Youth in the BUP group who reported lifetime abuse of non-heroin opioids (with or without lifetime heroin use) were less likely to drop out compared with those with lifetime use of heroin and/or any other drug. This is an intriguing finding given the alarming increase in the non-medical use of non-heroin opioids and related emergency care in youth (Drug Abuse Warning Network, 2011
; Johnston et al., 2011
). Lifetime non-heroin opioid abusers may represent a different population that samples these drugs but adheres to treatment. However, there were no differences in dropout between (1) past 30-day abusers of non-heroin opioids (with or without past 30-day heroin use) compared to past 30-day abusers of heroin, or (2) past 30 day or lifetime abusers of only non-heroin opioids (as their choice of opioids) compared with heroin only abusers, consistent with a previous report that found no difference in attrition between adolescents using non-heroin or heroin opioids (Motamed et al., 2008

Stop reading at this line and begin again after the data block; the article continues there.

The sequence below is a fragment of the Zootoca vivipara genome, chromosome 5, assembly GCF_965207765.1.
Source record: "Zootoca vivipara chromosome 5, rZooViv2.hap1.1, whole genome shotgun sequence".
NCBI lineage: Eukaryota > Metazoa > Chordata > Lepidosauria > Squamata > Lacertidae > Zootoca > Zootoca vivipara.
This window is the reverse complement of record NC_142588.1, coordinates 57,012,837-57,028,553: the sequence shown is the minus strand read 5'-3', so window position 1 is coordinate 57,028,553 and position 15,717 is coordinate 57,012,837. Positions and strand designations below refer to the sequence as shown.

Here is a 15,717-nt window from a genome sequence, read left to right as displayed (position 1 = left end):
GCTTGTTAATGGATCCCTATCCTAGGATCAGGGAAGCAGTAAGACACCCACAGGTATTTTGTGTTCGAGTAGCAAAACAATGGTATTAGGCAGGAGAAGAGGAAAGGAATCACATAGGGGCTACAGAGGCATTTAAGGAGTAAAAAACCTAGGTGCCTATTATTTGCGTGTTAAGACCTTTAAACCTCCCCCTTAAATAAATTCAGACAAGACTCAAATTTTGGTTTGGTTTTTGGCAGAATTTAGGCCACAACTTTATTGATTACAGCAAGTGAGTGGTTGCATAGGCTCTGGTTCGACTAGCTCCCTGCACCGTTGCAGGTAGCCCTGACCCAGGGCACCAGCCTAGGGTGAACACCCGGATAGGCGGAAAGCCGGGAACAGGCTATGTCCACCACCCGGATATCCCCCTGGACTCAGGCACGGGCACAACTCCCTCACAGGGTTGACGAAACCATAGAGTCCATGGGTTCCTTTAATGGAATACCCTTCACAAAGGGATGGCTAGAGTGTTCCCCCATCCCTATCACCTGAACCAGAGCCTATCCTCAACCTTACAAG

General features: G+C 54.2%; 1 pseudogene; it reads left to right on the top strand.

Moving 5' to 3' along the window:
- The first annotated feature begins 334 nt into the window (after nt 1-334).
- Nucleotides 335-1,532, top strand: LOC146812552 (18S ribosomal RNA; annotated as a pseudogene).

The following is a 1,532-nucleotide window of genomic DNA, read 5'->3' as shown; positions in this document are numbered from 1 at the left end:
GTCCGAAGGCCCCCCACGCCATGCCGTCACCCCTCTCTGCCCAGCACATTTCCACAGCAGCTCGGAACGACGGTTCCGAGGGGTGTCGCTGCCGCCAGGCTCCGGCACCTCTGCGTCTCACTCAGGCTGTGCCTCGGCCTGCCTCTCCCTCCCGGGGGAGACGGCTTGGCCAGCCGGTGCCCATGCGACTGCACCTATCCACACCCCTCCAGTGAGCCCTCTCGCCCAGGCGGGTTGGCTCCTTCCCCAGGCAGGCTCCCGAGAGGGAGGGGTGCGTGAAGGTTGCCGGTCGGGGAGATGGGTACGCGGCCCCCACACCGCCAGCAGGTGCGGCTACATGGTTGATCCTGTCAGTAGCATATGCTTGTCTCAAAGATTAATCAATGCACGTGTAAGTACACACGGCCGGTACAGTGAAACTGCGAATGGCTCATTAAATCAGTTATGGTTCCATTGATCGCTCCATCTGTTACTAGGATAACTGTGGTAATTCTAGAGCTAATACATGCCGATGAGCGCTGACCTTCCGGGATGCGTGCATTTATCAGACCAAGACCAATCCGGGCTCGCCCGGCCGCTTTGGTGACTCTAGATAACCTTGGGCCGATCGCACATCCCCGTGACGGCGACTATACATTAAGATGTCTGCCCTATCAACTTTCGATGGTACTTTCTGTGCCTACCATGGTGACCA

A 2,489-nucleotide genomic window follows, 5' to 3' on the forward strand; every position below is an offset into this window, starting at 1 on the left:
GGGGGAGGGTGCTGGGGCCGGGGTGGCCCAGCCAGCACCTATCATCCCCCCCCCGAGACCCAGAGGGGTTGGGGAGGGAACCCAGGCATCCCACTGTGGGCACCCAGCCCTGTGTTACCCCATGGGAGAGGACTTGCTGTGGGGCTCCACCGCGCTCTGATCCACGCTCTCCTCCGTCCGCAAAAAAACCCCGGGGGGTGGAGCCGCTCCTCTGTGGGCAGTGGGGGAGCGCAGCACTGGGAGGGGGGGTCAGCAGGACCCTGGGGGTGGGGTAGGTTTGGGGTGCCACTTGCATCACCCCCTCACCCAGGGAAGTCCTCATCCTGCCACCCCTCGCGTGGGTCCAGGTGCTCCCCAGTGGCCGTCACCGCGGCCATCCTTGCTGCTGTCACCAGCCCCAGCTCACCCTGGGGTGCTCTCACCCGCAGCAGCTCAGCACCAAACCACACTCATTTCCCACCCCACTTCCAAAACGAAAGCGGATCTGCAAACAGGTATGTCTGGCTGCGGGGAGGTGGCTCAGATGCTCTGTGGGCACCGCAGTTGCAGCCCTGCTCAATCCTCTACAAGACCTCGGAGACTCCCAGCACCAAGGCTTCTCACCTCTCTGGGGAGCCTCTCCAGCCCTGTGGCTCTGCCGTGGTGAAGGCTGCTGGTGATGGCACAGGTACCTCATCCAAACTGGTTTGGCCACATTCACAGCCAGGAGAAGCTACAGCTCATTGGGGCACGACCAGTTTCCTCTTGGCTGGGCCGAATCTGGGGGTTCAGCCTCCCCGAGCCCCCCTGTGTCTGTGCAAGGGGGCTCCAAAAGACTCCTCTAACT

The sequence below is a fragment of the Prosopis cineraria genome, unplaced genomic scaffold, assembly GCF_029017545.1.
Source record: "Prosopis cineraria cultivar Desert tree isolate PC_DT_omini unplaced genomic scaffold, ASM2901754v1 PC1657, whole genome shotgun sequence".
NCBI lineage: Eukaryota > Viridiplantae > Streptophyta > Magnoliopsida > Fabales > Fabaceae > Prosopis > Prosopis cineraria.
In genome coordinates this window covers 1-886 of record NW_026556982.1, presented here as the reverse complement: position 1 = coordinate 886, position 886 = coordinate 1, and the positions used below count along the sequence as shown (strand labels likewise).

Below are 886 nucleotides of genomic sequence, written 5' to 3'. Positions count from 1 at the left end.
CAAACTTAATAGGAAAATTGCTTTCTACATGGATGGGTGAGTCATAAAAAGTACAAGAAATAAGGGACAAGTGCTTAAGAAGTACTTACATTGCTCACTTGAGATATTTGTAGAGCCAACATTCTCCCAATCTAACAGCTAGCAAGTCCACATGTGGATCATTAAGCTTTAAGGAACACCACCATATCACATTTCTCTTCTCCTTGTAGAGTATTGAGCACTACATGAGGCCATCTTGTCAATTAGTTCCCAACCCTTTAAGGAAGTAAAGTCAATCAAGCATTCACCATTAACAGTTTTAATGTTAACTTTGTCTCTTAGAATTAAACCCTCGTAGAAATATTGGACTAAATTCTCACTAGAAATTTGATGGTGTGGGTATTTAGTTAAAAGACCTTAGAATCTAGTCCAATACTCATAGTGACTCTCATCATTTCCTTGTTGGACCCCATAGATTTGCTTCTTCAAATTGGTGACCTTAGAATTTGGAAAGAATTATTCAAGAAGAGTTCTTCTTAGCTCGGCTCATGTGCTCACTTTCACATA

). Further assessment of the characteristics and outcomes of young users of non-heroin opioids will be important.
The finding that hallucinogen use in the 30 days prior to treatment entry was associated with dropout in the BUP group may be an artifact of the small number of hallucinogen users (n=7).
Based on the bivariate analyses, only medications for sleep assisted with retention during treatment in DETOX, suggesting that offering relief from sleep disturbance, possibly as a lingering symptom of withdrawal, helps youth remain in psychosocial treatment when only very short term Bup/Nal is available.